Images: Art and Art History at College Park

Art History’s Michele Smith Collaboratory for Visual Culture: Panel discussion—Comic Books and Graphic Novels as Literary and Visual Forms

Art History’s Michele Smith Collaboratory for Visual Culture: Panel discussion—Comic Books and Graphic Novels as Literary and Visual Forms

2105 Faculty Exhibition, University of Maryland Gallery

2015 Faculty Exhibition, University of Maryland Gallery

Professor John Ruppert. “Three Orbs.” Aluminum chain-link and stainless steel. 12’ by 16’ diameter, 2006. Installed at The Contemporary Art Museum of Estonia.

Professor John Ruppert. “Three Orbs.” Aluminum chain-link and stainless steel. 12’ by 16’ diameter, 2006. Installed at The Contemporary Art Museum of Estonia.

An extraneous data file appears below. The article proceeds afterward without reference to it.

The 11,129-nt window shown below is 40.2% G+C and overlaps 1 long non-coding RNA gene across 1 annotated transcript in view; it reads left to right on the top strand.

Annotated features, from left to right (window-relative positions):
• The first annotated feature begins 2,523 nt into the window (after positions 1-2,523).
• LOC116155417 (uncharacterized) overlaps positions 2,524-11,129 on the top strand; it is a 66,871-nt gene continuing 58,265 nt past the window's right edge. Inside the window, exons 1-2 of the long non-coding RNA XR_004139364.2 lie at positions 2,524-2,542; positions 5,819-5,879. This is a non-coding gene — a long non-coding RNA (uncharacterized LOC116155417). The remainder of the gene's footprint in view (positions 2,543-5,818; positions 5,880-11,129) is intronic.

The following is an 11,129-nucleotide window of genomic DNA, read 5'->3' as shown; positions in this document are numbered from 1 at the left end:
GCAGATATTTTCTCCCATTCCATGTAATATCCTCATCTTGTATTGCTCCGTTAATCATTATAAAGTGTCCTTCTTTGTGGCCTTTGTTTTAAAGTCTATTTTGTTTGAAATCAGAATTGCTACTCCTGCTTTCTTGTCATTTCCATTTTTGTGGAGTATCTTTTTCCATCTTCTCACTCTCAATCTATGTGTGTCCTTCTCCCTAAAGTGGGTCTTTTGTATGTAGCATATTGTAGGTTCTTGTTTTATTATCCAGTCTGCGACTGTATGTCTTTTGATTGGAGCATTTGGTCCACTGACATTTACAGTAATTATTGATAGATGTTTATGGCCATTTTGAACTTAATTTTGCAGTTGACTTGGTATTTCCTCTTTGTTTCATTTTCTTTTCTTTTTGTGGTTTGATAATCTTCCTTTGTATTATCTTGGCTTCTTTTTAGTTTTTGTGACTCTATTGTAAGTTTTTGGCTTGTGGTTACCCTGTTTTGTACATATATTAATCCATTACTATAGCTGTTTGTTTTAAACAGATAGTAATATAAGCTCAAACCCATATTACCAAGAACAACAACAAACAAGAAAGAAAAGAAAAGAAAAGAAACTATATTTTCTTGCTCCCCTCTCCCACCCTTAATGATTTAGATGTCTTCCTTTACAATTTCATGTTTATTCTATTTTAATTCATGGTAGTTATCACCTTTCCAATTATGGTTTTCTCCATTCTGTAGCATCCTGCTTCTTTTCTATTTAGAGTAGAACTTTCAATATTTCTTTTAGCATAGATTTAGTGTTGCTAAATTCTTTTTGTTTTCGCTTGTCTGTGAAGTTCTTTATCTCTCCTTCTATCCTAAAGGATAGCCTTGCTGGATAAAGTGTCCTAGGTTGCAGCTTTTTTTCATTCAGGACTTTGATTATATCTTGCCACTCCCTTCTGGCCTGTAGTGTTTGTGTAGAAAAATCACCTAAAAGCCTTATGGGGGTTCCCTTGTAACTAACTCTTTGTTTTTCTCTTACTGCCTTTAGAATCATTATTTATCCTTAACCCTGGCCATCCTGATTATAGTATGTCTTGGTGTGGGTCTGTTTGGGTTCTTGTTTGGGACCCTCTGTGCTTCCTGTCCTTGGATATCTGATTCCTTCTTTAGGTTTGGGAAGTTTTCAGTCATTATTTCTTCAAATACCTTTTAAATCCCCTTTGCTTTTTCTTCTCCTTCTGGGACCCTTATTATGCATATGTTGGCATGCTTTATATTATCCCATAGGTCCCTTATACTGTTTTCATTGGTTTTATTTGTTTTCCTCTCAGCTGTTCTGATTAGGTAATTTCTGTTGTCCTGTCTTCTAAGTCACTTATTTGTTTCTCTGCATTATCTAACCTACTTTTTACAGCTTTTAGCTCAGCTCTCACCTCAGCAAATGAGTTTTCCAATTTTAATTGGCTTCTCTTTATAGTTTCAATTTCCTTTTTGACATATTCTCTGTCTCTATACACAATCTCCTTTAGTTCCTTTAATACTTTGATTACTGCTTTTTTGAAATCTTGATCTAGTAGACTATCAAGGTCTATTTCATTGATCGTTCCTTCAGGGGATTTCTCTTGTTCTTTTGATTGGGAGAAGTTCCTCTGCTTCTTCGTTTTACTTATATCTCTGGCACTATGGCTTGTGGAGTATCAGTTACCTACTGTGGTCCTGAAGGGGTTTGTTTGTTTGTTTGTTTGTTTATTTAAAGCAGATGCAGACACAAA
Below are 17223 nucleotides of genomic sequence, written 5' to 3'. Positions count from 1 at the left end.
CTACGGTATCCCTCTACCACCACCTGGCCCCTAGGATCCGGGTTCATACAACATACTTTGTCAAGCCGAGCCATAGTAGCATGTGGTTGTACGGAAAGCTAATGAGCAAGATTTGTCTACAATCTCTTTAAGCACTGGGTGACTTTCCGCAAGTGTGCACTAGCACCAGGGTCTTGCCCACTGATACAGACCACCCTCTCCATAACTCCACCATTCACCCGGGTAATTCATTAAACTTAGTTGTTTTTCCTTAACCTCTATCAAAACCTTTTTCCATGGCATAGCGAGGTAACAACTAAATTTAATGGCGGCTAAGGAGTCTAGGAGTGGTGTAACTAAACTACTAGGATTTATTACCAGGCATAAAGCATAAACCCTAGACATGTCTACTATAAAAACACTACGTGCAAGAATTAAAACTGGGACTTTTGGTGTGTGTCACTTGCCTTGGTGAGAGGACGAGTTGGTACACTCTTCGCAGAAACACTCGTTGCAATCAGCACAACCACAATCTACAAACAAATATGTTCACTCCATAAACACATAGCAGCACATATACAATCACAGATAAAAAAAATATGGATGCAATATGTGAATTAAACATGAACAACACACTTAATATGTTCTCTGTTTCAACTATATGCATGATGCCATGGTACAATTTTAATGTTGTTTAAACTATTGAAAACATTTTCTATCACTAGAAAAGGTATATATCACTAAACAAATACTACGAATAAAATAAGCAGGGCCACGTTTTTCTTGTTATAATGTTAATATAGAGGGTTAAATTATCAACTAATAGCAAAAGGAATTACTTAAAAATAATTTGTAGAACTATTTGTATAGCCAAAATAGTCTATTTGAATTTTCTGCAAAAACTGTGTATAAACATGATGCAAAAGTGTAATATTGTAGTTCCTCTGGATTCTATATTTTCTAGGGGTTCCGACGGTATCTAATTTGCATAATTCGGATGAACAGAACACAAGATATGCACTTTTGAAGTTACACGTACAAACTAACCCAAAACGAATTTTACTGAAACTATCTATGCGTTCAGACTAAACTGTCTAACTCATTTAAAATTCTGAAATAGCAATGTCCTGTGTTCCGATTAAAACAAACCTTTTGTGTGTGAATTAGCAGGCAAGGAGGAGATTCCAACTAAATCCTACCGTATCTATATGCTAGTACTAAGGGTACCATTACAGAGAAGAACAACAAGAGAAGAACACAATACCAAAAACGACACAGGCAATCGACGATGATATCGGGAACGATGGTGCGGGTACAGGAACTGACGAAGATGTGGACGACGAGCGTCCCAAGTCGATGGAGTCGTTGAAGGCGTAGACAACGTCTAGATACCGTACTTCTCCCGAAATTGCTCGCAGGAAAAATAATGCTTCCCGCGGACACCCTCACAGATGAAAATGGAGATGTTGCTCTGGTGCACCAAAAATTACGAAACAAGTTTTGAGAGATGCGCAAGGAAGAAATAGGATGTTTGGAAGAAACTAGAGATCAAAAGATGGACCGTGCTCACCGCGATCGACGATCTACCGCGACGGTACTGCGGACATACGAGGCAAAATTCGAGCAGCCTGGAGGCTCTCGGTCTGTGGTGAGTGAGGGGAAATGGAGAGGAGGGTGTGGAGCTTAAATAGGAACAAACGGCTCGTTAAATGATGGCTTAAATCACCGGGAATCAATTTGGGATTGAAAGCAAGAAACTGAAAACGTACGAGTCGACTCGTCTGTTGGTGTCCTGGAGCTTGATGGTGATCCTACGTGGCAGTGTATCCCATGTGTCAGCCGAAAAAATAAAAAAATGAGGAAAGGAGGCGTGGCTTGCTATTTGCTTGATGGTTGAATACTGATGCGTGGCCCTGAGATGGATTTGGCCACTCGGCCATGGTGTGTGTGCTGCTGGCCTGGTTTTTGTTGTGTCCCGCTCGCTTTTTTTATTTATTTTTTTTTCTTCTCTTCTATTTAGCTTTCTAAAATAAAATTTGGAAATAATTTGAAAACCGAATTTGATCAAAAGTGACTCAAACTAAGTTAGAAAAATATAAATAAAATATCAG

Professor W.C. Richardson. “In the Neighborhood.” Oil and alkyd on panel. 30” by 30”. 2015.

Professor W.C. Richardson. “In the Neighborhood.” Oil and alkyd on panel. 30” by 30”. 2015.

Professor W.C. Richardson. “In the Neighborhood.” Oil and alkyd on panel. 30” by 30”. 2015.

Professor W.C. Richardson. “In the Neighborhood.” Oil and alkyd on panel. 30” by 30”. 2015.

2015 Faculty Exhibition. From left to right: Brandon Morse, Patrick Craig (sculpture), Matt McLaughlin, W.C. Richardson.

2015 Faculty Exhibition. From left to right: Brandon Morse, Patrick Craig (sculpture), Matt McLaughlin, W.C. Richardson.

Art History’s Michele Smith Collaboratory for Visual Culture: Professor Meredith Gill leads students through the Sistine Chapel.

Art History’s Michele Smith Collaboratory for Visual Culture: Professor Meredith Gill leads students through the Sistine Chapel.